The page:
General Form of a Polynomial
A polynomial with one variable looks like this:
|example of a polynomial
this one has 3 terms
But how do we talk about general polynomials? Ones that may have lots of terms?
A general polynomial (of one variable) could have any number of terms ...
|... for Degree 2 (Quadratic) we can use the letters a,b,c:||ax2 + bx + c|
|... also Degree 3 (Cubic) can have letters:||ax3 + bx2 + cx + d|
|... but for Degree "n", using letters won't work:||axn + bxn-1 + ... + ?x + ?|
|The trouble is, we don't know what letters to end on!|
|So instead of "a, b, c, ..." we use the letter "a" with a little number next to it (which says which term it belongs to):|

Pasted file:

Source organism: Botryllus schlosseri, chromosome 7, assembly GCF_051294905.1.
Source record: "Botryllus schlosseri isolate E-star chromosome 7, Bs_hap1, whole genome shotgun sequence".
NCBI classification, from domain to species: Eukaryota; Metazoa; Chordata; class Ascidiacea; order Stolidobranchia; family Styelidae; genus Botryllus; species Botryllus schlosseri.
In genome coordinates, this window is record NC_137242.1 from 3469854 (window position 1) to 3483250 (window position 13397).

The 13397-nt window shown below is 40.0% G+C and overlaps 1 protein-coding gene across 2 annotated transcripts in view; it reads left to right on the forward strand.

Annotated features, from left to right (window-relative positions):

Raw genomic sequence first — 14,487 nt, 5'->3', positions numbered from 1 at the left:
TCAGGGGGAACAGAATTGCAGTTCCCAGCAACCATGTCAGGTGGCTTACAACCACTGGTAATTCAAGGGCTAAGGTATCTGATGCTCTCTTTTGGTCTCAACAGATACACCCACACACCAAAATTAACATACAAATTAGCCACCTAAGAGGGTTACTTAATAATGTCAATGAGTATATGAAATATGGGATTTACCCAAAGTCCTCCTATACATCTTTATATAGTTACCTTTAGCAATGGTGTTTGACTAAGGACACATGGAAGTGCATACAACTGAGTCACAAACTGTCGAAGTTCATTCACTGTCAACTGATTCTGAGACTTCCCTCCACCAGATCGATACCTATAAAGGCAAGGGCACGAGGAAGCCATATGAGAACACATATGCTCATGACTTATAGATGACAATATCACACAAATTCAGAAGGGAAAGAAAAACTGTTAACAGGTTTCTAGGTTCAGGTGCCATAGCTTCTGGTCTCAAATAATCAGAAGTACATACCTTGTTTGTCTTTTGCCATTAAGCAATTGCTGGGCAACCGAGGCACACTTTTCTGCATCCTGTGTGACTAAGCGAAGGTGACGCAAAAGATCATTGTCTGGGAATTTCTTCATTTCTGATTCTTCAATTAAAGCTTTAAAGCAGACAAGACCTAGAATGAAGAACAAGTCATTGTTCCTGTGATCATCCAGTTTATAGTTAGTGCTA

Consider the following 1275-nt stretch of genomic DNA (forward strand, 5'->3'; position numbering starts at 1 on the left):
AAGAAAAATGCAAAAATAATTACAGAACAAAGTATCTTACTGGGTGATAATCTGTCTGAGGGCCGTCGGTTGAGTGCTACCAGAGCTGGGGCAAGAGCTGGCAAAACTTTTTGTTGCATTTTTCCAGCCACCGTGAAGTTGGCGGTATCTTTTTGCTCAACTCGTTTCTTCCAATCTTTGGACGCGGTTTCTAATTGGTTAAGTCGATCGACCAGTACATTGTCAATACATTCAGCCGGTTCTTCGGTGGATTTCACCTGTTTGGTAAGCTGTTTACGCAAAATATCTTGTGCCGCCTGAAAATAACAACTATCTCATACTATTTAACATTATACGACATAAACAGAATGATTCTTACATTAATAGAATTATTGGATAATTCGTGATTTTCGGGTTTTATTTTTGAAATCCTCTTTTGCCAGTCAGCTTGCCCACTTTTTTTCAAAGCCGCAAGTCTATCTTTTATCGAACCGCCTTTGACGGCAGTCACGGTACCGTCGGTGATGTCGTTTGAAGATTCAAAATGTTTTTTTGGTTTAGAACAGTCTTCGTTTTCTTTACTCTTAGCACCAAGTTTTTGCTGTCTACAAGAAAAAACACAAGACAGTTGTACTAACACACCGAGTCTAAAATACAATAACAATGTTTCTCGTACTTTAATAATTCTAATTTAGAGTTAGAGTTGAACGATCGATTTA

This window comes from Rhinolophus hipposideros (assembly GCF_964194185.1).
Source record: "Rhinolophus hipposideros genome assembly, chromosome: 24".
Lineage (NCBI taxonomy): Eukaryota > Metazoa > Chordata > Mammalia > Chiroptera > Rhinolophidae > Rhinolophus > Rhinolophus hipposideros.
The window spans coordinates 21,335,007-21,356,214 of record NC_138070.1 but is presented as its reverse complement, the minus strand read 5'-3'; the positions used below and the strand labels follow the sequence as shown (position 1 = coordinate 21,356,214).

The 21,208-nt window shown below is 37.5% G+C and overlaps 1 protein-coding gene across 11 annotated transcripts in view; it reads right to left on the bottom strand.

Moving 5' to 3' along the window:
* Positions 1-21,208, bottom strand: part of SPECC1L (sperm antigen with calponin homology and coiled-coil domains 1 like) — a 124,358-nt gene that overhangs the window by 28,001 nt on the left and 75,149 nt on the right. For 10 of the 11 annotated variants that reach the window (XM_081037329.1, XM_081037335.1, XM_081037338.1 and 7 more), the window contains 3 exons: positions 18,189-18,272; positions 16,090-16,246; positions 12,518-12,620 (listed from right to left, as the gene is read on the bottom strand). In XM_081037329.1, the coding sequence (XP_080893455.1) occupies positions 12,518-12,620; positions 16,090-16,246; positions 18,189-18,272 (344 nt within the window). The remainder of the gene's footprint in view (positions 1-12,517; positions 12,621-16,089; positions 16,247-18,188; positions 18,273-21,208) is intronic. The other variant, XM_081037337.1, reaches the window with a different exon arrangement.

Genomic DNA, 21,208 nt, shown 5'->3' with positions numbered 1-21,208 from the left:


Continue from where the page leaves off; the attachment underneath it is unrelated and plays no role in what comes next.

So for the general case, we use this style:
And now we can say:
- an is the coefficient (the number we multiply by) for xn,
- an-1 is the coefficient for xn-1, etc,
- ... down to ...
- a1 which is the coefficient for x (because x1 = x), and
- a0 which is the constant term (because x0 = 1).
Example: 9x4 + 5x2 - x + 7
- a4 = 9
- a3 = 0 (there is no x3 term)
- a2 = 5
- a1 = -1
- a0 = 7
- The Degree of the polynomial is n
- an is the coefficient of the highest term xn
- an is not equal to zero (otherwise no xn term)
- an is always a Real Number
- n can be 0, 1, 2, and so on (but not infinity)